In an effort to address ongoing recruitment struggles, New York State is taking steps to bolster its pool of state police applicants by expanding the agency’s eligibility criteria.
Notably, the maximum age to apply to become a state trooper has been raised from 29 to 34, with the aim of cultivating a more diverse and skilled force.
New York State Police (NYSP) Technical Sergeant and Recruiter Rhania Traore expressed her enthusiasm for the job. “I can tell you that this is a great career.”
Traore, who joined the NYSP seven years ago following her service with the Army National Guard, said she was inspired to join the profession after witnessing firsthand how military and law enforcement personnel prevented many causalities amid civil war in West Africa, where she grew up as a child.
While some may view law enforcement as a thankless and dangerous job, Traore believes it to be a rewarding profession centered around assisting people.
“A lot of candidates have lost interest in law enforcement, I feel, mostly because all they see or what they think is policing is about pulling people over and writing tickets. But it is way more than that,” she said. “It is about helping people.”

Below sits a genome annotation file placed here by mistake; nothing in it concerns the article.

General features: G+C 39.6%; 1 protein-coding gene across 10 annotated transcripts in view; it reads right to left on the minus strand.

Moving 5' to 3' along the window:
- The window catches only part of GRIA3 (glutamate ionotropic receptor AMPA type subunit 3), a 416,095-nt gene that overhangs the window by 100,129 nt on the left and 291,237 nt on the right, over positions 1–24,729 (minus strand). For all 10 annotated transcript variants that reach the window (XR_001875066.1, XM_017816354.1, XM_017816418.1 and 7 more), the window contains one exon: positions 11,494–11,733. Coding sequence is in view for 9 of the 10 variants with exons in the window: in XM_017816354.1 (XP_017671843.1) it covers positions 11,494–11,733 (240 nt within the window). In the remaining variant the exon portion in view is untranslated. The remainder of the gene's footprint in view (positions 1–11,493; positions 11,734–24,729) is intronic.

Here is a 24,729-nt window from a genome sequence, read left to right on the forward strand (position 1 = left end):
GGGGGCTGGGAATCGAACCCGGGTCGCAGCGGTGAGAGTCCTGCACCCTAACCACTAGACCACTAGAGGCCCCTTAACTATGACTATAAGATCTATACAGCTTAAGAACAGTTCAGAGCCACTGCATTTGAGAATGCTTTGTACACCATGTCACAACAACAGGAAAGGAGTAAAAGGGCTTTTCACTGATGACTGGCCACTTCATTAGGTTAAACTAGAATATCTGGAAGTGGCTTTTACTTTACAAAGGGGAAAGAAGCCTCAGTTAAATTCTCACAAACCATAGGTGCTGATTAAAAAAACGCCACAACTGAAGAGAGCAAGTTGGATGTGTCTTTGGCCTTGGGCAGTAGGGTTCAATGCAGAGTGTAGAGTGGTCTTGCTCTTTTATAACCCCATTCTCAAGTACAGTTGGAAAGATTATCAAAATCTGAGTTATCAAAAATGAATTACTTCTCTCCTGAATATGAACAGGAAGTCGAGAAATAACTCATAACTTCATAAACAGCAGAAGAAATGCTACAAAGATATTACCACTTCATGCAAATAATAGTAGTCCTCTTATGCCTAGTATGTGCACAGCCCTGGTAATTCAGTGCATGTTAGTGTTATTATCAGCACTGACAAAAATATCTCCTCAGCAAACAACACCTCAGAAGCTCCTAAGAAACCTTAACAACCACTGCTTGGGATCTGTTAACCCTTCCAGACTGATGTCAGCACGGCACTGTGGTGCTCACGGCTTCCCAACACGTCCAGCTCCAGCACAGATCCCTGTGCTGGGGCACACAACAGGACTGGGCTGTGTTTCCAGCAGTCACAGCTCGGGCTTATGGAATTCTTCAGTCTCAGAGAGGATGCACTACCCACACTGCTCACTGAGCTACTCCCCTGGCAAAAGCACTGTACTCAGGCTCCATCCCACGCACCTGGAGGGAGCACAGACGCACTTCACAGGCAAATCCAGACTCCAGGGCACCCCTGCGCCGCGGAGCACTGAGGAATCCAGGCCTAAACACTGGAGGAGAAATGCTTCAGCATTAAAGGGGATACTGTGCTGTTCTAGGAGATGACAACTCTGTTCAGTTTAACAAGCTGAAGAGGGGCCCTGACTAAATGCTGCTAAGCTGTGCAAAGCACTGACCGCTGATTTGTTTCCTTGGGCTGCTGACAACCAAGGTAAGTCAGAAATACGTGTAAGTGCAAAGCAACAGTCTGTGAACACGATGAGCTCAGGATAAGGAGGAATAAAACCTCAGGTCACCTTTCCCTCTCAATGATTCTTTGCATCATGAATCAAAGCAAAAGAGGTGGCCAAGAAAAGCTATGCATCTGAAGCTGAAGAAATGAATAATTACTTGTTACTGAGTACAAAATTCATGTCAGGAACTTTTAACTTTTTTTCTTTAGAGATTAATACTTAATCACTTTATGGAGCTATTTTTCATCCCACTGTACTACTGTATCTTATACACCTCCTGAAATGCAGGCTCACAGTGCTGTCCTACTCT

Traore noted that changing the age requirements could open up opportunities for individuals who may be looking for a career change, particularly veterans who have aged out of military service.
To apply for the NYSP, candidates must be at least 20 years old, hold U.S. citizenship, possess a high school diploma and successfully complete an entrance exam.
Those who meet the requirements undergo rigorous training at the academy in Albany, which spans six months and includes exams based on vehicle and traffic law, penal law and criminal procedural law.
To further enhance recruitment efforts, the state is doubling the number of classes to four and has recently revised its tattoo policy, allowing candidates with tattoos to conceal them with long-sleeved shirts, thereby expanding eligibility.
Traore expressed confidence that these initiatives will effectively attract a wider range of applicants and help recruit future generations of NYS troopers.
“In the past, the tattoo couldn’t be visible from the elbow down, but now you can conceal those tattoos with a long-sleeved shirt. I get to speak to people of different background and just introducing them to the agency I’ve worked for seven years,” she added. “It’s been a great experience.”
Applications for the NYSP are currently being accepted, and entrance exams will be conducted until September. For those interested in applying, more information can be found at joinstatepolice.ny.gov.